Centre for Evaluation of Vaccination (CEV)
Universal childhood and early adolescent vaccination protects individuals from infection later in life, whether because of occupational risk, sexual activity illnesses or other behaviour such as intravenous drug use which poses a hepatitis B risk. The sooner individuals are vaccinated against hepatitis B the better. Early vaccination protects individuals from childhood infection which results in high carrier rates and chronic disease. Chronic disease is associated with serious and fatal liver cancer.
Infant vaccination programmes:
The VHPB endorses the 1991 statement of the WHO Working Group on the control of Viral Hepatitis in Europe which stated: "The routine immunisation of infants and adolescents should receive the highest priority. Hepatitis B vaccination should be integrated into the routine infant immunisation programme in all countries".
Adolescent vaccination programmes:
The Board also supports recommendation made by the WHO Global Advisory Group of the Expanded Programme on Immunisation endorsed by the World Health Assembly in 1992: "Hepatitis B vaccine should be integrated into the national immunisation programmes...in all countries by 1997. Countries with a low prevalence may consider immunisation of all adolescents as an addition or alternative to infant immunisation". Adolescent programmes should be directed at young adolescents before the age of 13, and are appropriate in countries where there are structures and resources for delivery of vaccines to young adolescents such as school health services.
Infant plus adolescent vaccination programmes:
Combined universal early adolescent and infant vaccination programmes have been shown to have the fastest impact on reducing levels of hepatitis B infection. Vaccination of young adolescents can of course stop once the first group of individuals vaccinated as infants reaches early adolescence.
High-risk strategies plus universal vaccination:
High -risk group approaches have failed to control hepatitis B infection in the general population. But it is good medical practice to protect individuals in these groups. Strategies aimed at vaccinating and changing behaviour in high-risk groups should therefore continue. However, universal vaccination programmes are also needed to eliminate hepatitis B infection, even in areas of low endemicity, because high-risk strategies alone are clearly failing. Public health officials, healthcare providers and the public need to be aware of this and take action.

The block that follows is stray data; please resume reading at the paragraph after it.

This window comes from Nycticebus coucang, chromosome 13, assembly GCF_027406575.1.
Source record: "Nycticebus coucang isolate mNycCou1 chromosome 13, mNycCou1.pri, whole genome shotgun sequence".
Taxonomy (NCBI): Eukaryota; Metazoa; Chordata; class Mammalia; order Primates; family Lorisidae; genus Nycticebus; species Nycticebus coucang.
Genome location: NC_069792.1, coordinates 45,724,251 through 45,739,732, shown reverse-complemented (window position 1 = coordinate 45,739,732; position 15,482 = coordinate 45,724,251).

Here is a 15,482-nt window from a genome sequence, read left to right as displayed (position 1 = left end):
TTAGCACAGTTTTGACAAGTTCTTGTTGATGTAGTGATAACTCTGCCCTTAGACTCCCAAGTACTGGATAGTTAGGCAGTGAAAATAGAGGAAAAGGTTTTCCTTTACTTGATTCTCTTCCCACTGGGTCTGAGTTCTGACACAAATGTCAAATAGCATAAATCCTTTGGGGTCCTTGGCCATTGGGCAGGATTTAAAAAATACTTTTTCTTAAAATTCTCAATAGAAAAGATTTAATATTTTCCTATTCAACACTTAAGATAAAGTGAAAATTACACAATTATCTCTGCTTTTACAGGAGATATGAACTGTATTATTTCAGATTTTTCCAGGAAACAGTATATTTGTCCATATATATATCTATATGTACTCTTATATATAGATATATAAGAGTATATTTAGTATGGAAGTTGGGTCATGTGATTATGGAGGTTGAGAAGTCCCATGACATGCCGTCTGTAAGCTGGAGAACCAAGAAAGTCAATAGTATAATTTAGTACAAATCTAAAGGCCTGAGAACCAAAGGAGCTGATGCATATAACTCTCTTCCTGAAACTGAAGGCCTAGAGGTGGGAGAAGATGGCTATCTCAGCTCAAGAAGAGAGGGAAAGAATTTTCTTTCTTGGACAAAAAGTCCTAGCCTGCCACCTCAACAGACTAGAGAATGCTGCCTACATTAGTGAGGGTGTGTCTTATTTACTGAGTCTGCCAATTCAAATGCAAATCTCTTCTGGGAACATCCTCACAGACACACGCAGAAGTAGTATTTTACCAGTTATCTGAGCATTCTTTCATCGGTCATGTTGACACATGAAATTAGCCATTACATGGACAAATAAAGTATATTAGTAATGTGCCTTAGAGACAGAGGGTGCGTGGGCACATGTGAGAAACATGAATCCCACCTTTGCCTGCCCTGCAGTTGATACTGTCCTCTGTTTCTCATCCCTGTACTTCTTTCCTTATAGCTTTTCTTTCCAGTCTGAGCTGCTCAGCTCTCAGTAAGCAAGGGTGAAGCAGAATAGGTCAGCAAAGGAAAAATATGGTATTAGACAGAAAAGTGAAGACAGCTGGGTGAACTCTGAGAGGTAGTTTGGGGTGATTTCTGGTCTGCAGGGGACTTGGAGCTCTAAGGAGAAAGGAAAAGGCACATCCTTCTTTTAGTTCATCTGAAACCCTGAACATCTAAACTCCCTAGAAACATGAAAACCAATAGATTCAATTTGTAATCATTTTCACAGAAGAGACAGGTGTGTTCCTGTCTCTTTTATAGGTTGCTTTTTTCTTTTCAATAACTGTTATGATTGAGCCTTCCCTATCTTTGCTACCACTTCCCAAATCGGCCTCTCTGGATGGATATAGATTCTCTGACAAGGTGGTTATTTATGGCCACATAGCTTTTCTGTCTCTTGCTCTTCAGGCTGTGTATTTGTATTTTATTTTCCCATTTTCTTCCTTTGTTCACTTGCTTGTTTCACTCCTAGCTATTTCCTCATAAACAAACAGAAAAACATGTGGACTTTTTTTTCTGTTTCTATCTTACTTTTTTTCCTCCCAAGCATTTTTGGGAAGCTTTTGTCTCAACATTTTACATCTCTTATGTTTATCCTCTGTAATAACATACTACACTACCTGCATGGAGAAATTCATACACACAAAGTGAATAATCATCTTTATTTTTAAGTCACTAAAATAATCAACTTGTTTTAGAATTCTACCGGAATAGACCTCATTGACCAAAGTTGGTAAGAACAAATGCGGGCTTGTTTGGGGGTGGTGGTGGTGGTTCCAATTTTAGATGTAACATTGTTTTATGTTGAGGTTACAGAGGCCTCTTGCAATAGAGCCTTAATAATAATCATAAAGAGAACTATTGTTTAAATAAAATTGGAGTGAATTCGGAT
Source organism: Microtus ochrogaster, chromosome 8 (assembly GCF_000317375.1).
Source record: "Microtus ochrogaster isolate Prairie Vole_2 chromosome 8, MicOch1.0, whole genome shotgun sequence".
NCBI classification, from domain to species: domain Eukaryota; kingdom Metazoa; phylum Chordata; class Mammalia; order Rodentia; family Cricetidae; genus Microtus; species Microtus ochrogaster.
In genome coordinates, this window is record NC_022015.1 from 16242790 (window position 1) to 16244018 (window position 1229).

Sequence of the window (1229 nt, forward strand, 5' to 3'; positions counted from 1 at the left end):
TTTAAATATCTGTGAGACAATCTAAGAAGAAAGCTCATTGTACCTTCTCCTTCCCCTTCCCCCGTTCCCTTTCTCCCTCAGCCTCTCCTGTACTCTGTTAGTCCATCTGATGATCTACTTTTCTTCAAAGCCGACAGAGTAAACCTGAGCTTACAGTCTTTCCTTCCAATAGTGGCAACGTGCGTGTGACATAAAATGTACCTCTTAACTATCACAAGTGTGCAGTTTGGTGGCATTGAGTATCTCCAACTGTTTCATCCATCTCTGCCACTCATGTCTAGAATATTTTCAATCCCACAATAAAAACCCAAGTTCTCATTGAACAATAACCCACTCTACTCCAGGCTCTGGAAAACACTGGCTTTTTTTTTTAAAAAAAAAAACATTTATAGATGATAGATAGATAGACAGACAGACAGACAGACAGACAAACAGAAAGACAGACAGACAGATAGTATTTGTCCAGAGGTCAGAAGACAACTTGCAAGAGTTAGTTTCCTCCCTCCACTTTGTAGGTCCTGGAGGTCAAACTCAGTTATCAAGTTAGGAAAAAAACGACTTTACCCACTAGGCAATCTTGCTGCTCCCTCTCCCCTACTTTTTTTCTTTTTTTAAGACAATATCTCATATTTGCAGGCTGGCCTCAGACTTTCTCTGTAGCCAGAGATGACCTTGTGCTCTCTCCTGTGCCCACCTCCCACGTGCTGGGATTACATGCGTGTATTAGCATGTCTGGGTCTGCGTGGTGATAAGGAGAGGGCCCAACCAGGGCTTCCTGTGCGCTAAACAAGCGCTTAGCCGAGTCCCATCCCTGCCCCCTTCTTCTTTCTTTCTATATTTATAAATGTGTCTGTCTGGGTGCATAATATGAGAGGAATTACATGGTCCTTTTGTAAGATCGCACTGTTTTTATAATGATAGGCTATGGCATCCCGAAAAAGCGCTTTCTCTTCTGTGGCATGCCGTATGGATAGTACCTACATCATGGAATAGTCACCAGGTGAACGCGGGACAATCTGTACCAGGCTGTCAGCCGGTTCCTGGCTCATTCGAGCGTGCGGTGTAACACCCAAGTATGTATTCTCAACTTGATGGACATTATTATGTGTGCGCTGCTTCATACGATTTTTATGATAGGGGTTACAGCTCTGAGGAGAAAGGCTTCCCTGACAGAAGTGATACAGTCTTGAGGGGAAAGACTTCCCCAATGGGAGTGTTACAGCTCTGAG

Where screening of pregnant women for hepatitis B marker exists, it should continue, but any screening programme should cover all women rather than selected groups. Selective screening has been shown to miss many cases of hepatitis B. The VHPB recommends that, within 12 hours of birth, babies born to carrier mothers should receive specific hepatitis B immune globulin (HBIg) and the first dose of vaccine at another injection site. Where effective maternal screening programmes do not exist, the VHPB feels that resources may be better directed towards a universal vaccination programme aimed at adolescents or infants or both.
The VHPB supports efforts to add hepatitis B vaccination to existing infant and adolescent vaccination programmes. Hepatitis B vaccines can and should be integrated into any existing schedule. In addition, combination vaccines would be useful in hepatitis B control programmes. The VHPB advocates the development and use of combination vaccines which contain the hepatitis B component. These vaccines require fewer injections, this making them more acceptable to the public and the health care provider, and representing savings on syringes, storage, transportation, record keeping and training. In addition, it could possibly reduce the number of medical visits required. The implementation of universal hepatitis B vaccination, however, should not be delayed until such combined vaccines are available.
The VHPB seeks to raise the awareness of health care providers about the dangers of HBV as a community health risk and about the need for hepatitis B immunisation, both for themselves and for their patients. The VHPB also realises the importance of understanding the attitudes, believes and behaviours of health care providers, health policy makers and the general public (especially the parents) when working to improve the success of universal hepatitis B vaccination programmes. The VHPB aims to produce and support educational initiatives targeted at these groups.
The hepatitis B prevention programmes must be carefully monitored and evaluated. Updates need to be available at regular intervals.
There are no reported cases of clinical hepatitis B or HBV carrier state in individuals who have been vaccinated successfully (³ 10 IU L antiHBs) in more than 10 years follow-up, despite the loss of detectable antibody in many individuals. Immunological memory induces a rapid anamnestic response in exposed individuals. This can abort clinical hepatitis B or the development of the carrier state. However, some clinically insignificant breakthrough infections have been reported in vaccinated individuals in whom only antiHBc seroconversion occurred. Given these data, routine administration of booster doses in universal vaccination programmes is not recommended by the VHPB.
There are few absolute contraindications to vaccination. Still, withholding vaccination for inappropriate contraindications has been identified as an important cause of under-immunisation. For hepatitis B vaccination only severe reactions to previous doses, hypersensitivity to one of the vaccine components, and fever above 38.5 °C are considered contraindications.